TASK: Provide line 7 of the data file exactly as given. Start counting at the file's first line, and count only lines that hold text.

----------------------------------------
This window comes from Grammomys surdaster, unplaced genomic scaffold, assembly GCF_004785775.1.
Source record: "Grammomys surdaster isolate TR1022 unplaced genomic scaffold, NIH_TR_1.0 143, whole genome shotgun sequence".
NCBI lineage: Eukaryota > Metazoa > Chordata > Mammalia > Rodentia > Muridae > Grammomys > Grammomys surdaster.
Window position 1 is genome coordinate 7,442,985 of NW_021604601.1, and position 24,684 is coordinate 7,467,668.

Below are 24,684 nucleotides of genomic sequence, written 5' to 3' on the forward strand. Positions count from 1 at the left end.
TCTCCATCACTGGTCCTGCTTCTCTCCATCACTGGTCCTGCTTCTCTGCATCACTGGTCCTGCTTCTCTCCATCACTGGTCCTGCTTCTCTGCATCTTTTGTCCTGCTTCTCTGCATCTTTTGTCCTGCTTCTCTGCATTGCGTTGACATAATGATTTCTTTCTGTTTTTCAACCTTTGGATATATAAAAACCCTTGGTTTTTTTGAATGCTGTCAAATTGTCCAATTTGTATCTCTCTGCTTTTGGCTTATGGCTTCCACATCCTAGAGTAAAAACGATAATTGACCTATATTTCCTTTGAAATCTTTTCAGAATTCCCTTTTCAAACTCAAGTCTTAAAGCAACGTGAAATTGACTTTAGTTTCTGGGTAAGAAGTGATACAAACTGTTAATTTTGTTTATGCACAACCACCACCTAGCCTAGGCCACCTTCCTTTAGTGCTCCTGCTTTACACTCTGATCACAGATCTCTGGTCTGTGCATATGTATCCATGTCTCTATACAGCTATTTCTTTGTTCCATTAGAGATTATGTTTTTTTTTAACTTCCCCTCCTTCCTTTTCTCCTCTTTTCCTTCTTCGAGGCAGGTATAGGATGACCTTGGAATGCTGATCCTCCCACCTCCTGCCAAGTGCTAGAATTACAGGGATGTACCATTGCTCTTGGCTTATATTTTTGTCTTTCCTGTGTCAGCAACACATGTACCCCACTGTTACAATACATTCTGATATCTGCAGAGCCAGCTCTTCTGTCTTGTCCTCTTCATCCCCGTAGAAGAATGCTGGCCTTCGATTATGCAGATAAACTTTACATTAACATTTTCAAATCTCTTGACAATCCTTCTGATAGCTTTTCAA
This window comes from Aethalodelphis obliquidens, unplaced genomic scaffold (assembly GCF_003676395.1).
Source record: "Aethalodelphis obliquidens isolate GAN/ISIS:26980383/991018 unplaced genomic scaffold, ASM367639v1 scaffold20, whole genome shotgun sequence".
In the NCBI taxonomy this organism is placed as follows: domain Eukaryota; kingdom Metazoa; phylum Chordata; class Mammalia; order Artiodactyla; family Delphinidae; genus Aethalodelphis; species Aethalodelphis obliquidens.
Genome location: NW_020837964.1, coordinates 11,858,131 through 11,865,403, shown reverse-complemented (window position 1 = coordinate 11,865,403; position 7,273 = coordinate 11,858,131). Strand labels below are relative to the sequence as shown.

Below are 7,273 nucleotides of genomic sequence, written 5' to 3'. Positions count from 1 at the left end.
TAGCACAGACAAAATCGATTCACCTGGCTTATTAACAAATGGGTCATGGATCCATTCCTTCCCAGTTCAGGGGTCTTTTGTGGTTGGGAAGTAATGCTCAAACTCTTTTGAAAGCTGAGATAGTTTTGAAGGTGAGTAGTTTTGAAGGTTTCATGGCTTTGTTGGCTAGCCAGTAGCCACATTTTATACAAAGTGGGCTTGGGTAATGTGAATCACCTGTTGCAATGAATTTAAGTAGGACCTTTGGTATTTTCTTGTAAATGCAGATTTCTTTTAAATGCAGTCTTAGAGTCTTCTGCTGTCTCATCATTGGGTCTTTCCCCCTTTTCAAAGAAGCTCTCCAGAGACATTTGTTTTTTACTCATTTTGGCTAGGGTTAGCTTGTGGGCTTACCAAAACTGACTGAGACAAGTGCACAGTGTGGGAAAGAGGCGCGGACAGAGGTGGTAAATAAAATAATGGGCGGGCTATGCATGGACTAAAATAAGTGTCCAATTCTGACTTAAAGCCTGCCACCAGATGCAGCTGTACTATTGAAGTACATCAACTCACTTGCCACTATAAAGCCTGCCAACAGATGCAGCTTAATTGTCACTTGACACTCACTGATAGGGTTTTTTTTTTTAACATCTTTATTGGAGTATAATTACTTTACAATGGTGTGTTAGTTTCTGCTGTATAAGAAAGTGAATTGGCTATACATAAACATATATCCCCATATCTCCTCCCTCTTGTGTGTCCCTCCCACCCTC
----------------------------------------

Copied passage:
This window comes from Aethalodelphis obliquidens, unplaced genomic scaffold (assembly GCF_003676395.1).